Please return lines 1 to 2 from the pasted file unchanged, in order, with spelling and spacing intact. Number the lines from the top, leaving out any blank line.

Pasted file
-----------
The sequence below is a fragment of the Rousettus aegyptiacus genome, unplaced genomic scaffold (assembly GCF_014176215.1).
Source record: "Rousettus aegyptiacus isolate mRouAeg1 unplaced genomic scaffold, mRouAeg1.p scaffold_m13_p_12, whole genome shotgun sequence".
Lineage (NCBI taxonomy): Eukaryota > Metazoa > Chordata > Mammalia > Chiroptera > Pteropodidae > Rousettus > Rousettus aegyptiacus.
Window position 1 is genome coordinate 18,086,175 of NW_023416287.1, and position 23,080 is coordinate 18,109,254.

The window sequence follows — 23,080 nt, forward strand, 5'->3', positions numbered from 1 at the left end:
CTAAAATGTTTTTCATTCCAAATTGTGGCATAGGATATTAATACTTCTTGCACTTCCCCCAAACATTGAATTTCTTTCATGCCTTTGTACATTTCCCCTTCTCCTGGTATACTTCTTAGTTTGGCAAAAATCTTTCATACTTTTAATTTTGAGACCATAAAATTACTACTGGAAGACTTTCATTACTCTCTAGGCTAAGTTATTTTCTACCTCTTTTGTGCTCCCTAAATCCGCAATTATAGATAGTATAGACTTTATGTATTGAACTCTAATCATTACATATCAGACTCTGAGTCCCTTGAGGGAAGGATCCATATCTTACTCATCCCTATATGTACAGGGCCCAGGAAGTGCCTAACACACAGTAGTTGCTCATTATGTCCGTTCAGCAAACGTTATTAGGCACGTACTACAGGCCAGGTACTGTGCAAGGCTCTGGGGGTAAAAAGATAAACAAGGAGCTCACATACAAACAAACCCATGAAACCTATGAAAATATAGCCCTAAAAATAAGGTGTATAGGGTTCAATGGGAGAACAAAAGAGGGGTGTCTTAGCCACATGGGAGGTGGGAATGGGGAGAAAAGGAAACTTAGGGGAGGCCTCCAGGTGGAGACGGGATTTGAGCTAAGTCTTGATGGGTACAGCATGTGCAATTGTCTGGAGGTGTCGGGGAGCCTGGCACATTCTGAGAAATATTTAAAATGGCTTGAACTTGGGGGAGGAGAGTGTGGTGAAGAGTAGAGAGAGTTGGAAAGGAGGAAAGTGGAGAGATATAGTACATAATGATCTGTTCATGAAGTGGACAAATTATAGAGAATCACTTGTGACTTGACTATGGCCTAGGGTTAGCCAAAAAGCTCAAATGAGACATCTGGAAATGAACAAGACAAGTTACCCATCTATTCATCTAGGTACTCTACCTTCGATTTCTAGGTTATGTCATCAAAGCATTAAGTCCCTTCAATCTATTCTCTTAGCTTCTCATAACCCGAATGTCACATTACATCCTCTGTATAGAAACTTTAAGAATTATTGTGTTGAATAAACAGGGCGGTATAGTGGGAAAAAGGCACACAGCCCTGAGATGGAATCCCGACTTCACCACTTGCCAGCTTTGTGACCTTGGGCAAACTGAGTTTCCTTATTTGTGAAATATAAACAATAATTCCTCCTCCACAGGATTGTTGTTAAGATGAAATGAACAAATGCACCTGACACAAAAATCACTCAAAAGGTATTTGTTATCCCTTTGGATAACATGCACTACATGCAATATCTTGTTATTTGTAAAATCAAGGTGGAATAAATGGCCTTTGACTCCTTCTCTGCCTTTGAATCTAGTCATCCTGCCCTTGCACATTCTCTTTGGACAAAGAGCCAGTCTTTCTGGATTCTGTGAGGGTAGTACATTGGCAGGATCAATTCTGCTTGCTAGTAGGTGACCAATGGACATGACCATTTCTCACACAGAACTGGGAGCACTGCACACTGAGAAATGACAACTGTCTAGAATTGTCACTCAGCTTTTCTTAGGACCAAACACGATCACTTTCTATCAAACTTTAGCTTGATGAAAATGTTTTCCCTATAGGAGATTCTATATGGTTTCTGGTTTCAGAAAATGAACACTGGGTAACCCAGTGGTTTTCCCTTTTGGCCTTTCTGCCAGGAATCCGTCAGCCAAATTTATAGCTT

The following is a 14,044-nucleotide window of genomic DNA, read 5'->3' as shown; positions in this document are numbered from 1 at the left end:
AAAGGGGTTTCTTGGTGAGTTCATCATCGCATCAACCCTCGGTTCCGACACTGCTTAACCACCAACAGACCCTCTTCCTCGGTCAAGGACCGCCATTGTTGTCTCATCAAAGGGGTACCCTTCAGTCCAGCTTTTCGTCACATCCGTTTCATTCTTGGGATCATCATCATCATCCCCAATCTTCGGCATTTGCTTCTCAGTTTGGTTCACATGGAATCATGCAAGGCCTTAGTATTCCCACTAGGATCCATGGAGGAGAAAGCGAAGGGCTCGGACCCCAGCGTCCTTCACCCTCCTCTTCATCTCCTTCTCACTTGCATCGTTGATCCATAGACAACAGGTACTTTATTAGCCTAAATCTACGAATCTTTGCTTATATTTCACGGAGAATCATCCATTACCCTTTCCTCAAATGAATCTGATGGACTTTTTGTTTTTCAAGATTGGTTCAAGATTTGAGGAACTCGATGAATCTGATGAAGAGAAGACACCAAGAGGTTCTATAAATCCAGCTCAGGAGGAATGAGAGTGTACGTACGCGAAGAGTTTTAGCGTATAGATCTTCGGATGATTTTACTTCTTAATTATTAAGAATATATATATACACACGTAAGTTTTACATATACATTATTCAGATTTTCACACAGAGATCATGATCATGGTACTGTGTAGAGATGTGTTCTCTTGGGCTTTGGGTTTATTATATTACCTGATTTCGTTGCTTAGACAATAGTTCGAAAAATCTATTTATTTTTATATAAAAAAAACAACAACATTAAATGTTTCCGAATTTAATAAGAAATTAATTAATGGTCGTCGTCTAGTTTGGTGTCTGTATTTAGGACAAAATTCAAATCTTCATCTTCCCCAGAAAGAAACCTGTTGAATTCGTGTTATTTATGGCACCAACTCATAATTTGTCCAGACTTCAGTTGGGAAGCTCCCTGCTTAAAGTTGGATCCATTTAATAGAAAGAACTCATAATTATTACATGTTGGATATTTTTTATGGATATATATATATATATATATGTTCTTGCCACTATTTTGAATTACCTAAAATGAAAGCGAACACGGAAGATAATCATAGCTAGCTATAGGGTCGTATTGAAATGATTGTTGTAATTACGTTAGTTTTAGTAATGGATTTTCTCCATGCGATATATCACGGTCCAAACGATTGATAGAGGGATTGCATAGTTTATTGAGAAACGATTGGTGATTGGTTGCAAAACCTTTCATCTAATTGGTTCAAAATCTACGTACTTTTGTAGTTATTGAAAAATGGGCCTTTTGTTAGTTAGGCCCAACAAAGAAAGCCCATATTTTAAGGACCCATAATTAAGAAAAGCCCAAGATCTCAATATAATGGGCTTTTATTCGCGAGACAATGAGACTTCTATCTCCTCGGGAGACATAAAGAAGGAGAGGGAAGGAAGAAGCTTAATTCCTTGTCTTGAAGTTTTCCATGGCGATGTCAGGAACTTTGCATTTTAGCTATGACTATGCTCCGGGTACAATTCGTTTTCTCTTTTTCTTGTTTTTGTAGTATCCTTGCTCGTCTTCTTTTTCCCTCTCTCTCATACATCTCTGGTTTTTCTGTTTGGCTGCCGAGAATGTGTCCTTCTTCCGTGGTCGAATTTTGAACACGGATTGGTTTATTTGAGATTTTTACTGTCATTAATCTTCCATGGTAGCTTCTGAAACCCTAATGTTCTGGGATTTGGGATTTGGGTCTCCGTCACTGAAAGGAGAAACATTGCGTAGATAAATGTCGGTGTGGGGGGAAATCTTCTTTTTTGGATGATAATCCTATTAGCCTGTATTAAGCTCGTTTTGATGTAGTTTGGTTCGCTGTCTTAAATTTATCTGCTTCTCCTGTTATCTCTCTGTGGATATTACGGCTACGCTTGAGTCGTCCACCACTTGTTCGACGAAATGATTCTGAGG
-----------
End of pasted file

The sequence below is a fragment of the Rousettus aegyptiacus genome, unplaced genomic scaffold (assembly GCF_014176215.1).
Source record: "Rousettus aegyptiacus isolate mRouAeg1 unplaced genomic scaffold, mRouAeg1.p scaffold_m13_p_12, whole genome shotgun sequence".